Managing Director, WIRe
In recent years, the market research industry has made strides toward inclusion and parity, not only for women, but for other marginalized communities as well.
For researchers and the companies that employ them, the benefits are twofold: A more diverse insights team offers different perspectives and, in turn, product development that is more representative of an increasingly diverse consumer base. Further, research has shown that a company’s bottom line improves when steered by a diverse leadership team.
Why, then, do companies continue to lag behind when it comes to corporate diversity efforts?
Women in Research (WIRe), an organization that supports diversity in the market research industry, conducted a Gender & Career Advancement study in 2012 and 2017. In a good example of progress, the study found the pay gap between men and women in senior market research industry roles dropped nearly 60 percent over that five year period.
Despite this advancement, CEOs in market research remained predominantly male and internal corporate diversity goals continued to miss the mark when it came to providing the kinds of resources needed to propel a diverse workforce into leadership roles. Moving forward, if companies want to retain talent and benefit from the unique insights and gifts of a diverse workforce, they must forge a distinct path to leadership as a performance metric for employees from marginalized communities with structures of support, encouragement, and equity leading the way.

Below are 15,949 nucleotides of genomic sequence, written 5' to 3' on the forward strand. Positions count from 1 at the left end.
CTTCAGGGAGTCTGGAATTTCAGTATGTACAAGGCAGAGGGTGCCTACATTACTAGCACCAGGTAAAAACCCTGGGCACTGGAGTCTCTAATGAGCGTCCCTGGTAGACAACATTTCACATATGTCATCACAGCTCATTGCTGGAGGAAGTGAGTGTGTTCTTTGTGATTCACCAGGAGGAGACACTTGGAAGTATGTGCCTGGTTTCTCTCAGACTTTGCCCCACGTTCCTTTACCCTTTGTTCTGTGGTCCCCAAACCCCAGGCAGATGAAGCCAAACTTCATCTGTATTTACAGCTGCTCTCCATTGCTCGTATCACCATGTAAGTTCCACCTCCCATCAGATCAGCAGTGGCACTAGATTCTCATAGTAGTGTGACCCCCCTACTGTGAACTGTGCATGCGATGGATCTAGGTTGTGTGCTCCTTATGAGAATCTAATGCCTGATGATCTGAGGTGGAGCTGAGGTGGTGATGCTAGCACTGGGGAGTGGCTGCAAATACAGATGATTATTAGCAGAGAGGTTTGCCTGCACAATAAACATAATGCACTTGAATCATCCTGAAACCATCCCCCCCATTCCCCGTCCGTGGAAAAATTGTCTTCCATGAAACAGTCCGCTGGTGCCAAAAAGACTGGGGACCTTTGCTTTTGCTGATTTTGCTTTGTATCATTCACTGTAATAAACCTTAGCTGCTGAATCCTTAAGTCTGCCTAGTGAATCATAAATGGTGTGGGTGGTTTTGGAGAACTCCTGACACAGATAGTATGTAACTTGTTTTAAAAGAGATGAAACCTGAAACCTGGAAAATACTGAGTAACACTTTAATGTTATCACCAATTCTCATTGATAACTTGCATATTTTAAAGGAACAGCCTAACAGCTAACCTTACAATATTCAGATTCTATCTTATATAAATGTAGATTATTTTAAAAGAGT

Turning the tide
Where does this start? Our 2018 Best Places to Work study asked a gender-diverse set of employees what qualities they look for in a workplace. Top qualities included executive leadership that was in line with their core values, a company attitude that reflects an understanding of employee lives outside of work, and more opportunities for career advancement.
In an effort to engender more supportive and inclusive workplaces in the market research sphere, WIRe has challenged CEOs in the industry to reach gender parity within every level of the organization over the next few years and to implement these corporate diversity goals as a business performance metric, just like any other key performance indicator.
The WEF predicts we won’t reach gender parity for another 202 years. The only way we will get there is by challenging companies and stakeholders across industries to empower diverse workforces, elect leaders from myriad backgrounds and experiences, and hold themselves accountable to real, measurable diversity KPIs and goals.
Michelle Andre, Managing Director, WIRe, [email protected]